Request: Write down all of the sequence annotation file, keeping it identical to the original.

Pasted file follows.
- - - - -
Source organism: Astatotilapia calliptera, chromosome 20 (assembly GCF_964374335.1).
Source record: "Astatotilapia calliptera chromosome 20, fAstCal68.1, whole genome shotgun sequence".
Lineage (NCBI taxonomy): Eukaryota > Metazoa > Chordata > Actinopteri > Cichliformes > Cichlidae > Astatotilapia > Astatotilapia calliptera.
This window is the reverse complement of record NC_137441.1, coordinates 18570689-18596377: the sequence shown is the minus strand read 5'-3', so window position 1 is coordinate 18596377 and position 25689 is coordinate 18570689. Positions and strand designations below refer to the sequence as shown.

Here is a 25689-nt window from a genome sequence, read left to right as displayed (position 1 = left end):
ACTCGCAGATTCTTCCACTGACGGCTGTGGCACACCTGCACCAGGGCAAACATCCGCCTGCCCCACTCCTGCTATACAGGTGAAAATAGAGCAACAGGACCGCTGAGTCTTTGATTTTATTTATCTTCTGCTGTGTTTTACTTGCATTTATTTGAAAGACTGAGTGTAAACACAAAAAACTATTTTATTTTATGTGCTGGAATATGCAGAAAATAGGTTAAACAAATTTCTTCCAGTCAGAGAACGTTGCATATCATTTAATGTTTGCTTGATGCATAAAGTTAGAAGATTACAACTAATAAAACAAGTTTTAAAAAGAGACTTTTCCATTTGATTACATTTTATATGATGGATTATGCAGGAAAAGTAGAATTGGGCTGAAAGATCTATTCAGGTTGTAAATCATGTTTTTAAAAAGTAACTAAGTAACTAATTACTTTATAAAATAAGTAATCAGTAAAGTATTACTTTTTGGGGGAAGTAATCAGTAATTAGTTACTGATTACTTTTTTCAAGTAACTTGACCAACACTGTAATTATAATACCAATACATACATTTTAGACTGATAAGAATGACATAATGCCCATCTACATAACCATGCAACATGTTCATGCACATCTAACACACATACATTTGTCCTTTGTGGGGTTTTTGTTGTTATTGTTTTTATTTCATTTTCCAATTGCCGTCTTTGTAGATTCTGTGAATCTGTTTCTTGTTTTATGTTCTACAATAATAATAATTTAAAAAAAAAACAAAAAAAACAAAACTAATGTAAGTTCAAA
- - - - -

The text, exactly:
Source organism: Astatotilapia calliptera, chromosome 20 (assembly GCF_964374335.1).
Source record: "Astatotilapia calliptera chromosome 20, fAstCal68.1, whole genome shotgun sequence".
Lineage (NCBI taxonomy): Eukaryota > Metazoa > Chordata > Actinopteri > Cichliformes > Cichlidae > Astatotilapia > Astatotilapia calliptera.
This window is the reverse complement of record NC_137441.1, coordinates 18570689-18596377: the sequence shown is the minus strand read 5'-3', so window position 1 is coordinate 18596377 and position 25689 is coordinate 18570689. Positions and strand designations below refer to the sequence as shown.

Here is a 25689-nt window from a genome sequence, read left to right as displayed (position 1 = left end):
ACTCGCAGATTCTTCCACTGACGGCTGTGGCACACCTGCACCAGGGCAAACATCCGCCTGCCCCACTCCTGCTATACAGGTGAAAATAGAGCAACAGGACCGCTGAGTCTTTGATTTTATTTATCTTCTGCTGTGTTTTACTTGCATTTATTTGAAAGACTGAGTGTAAACACAAAAAACTATTTTATTTTATGTGCTGGAATATGCAGAAAATAGGTTAAACAAATTTCTTCCAGTCAGAGAACGTTGCATATCATTTAATGTTTGCTTGATGCATAAAGTTAGAAGATTACAACTAATAAAACAAGTTTTAAAAAGAGACTTTTCCATTTGATTACATTTTATATGATGGATTATGCAGGAAAAGTAGAATTGGGCTGAAAGATCTATTCAGGTTGTAAATCATGTTTTTAAAAAGTAACTAAGTAACTAATTACTTTATAAAATAAGTAATCAGTAAAGTATTACTTTTTGGGGGAAGTAATCAGTAATTAGTTACTGATTACTTTTTTCAAGTAACTTGACCAACACTGTAATTATAATACCAATACATACATTTTAGACTGATAAGAATGACATAATGCCCATCTACATAACCATGCAACATGTTCATGCACATCTAACACACATACATTTGTCCTTTGTGGGGTTTTTGTTGTTATTGTTTTTATTTCATTTTCCAATTGCCGTCTTTGTAGATTCTGTGAATCTGTTTCTTGTTTTATGTTCTACAATAATAATAATTTAAAAAAAAAACAAAAAAAACAAAACTAATGTAAGTTCAAA